Join us Wednesday, October 12th, 2011 at 8:00pm for a conversation about artists’ collectives and art activism with Alan W. Moore, author of Art Gangs: Protest and Counterculture in New York City, and David Little, curator of Photography and New Media at the Minneapolis Institute of Arts. The discussion will touch on how artists work as activists and in collectives today, as well as the historical legacy of groups like Colab, the Art Workers Coalition, Art & Language, and Group Material, who challenged the art world’s attitudes towards artists and the institutions surrounding them.
Alan W. Moore is an artist, critic and art historian who has worked with the artists’ group Colab and helped start the cultural center ABC No Rio. Moore has contributed to several books on activist art and art collectives of the 1960s, ’70s, and ’80s, including Collectivism after Modernism, Resistance: A Political History of the Lower East Side, and Alternative Art NY, edited by Julie Ault. His book Art Gangs: Protest and Counterculture in New York City was published this year by Autonomedia. Moore currently runs “House Magic”, a website collecting information on self-organizing, occupied social centers, at https://sites.google.com/site/housemagicbfc/.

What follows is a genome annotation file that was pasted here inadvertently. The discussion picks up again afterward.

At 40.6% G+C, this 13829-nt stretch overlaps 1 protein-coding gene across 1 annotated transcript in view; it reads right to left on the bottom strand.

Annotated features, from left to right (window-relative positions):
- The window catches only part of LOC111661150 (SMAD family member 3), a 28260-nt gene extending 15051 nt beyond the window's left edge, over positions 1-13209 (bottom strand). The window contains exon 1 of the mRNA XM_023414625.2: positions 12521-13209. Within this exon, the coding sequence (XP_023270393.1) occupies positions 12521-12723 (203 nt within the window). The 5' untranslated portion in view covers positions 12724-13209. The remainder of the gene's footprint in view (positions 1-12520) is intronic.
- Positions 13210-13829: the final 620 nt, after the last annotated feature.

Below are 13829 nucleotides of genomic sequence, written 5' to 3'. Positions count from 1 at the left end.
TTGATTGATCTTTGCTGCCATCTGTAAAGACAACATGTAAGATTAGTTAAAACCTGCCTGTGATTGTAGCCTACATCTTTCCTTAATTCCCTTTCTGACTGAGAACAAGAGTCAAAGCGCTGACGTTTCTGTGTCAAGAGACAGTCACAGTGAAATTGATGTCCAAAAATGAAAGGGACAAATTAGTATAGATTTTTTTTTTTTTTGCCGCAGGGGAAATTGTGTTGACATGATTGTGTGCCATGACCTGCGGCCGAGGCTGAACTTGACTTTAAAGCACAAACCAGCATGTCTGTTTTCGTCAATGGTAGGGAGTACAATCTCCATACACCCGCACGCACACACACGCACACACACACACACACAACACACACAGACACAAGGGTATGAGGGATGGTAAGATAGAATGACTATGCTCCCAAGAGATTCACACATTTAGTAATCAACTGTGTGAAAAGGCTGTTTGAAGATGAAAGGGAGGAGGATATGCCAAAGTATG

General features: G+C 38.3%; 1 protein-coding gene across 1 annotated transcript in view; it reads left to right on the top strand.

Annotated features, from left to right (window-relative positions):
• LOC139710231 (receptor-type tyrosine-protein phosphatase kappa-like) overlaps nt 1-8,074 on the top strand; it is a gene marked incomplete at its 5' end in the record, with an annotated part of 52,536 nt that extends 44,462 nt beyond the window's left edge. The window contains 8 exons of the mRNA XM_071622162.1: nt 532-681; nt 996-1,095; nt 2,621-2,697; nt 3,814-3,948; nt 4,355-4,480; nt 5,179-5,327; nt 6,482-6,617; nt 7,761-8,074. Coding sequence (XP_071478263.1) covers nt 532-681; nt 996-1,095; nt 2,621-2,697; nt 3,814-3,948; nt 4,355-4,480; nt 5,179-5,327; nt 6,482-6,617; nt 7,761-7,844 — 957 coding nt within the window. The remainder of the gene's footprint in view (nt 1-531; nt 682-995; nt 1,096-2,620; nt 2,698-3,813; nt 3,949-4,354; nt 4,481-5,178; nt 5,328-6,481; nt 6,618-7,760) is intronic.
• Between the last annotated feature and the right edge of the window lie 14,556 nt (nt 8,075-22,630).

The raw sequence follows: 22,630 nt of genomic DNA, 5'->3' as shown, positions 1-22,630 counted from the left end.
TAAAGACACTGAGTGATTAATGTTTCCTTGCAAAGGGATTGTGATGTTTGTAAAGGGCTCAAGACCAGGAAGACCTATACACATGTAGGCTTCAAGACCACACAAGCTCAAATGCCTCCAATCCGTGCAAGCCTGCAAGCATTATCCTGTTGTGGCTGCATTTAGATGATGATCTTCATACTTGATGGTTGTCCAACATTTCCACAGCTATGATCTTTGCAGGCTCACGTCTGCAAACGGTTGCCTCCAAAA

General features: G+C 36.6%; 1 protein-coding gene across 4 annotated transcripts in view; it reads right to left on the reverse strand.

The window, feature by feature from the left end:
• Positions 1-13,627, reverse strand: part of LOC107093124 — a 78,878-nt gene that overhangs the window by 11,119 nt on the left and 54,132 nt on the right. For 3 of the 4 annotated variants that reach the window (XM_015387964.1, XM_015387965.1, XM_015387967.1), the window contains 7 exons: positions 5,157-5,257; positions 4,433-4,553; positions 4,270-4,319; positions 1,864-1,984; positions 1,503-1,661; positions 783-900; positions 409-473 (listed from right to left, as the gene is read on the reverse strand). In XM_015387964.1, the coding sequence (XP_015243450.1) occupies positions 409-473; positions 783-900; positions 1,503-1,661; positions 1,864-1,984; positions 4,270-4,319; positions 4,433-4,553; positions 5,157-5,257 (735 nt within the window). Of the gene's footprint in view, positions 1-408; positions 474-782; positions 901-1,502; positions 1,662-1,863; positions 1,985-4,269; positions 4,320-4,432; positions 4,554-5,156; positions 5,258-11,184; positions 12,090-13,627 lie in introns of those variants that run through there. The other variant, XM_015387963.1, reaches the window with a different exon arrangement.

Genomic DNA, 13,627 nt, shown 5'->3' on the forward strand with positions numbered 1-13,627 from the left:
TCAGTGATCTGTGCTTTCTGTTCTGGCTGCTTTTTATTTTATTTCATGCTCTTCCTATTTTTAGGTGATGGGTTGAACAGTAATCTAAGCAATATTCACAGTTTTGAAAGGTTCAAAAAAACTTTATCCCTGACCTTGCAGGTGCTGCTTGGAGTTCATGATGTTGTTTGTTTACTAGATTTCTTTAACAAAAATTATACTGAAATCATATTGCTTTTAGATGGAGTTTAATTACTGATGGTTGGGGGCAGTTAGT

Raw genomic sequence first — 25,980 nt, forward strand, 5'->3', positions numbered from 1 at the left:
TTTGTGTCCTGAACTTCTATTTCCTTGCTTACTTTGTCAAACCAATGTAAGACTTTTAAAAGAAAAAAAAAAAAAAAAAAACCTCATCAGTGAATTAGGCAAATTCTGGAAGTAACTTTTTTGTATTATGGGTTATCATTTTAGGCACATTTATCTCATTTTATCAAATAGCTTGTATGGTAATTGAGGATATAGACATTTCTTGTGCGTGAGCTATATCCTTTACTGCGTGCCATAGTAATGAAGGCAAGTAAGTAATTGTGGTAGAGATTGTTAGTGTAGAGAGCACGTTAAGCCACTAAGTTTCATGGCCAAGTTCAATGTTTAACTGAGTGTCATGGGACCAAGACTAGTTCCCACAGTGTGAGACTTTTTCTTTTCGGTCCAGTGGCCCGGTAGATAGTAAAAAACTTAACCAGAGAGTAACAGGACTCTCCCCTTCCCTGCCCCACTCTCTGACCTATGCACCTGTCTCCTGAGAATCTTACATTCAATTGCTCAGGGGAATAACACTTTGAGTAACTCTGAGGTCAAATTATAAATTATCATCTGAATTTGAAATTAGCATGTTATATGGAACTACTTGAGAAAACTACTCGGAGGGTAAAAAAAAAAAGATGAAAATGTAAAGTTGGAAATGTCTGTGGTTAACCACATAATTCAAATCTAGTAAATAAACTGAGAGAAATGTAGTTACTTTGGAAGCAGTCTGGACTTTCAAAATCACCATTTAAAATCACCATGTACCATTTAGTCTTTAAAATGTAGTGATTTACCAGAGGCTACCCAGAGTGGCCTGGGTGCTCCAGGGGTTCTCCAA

David E. Little is Curator and Head of the Department of Photography and New Media at the Minneapolis Institute of Arts. He has served as Associate Director, Helena Rubinstein Chair of Education, at the Whitney Museum of American Art and was Director of Adult and Academic Programs at The Museum of Modern Art. Little wrote his Ph.D. dissertation at Duke University on Collaborative Projects, Inc., Collaborative Projects, Inc.: A History of an American Artists’ Collective, 1977-1983, and has published and lectured on artists’ groups and alternative spaces.
For titles by Alan Moore and his booklist of recommended readings available in Midway’s collection, please see ‘Related Library Records’ below.
Support for the Midway Contemporary Art Artist and Curatorial lecture series is generously provided by The National Endowment for the Arts and The Private Client Reserve at U.S. Bank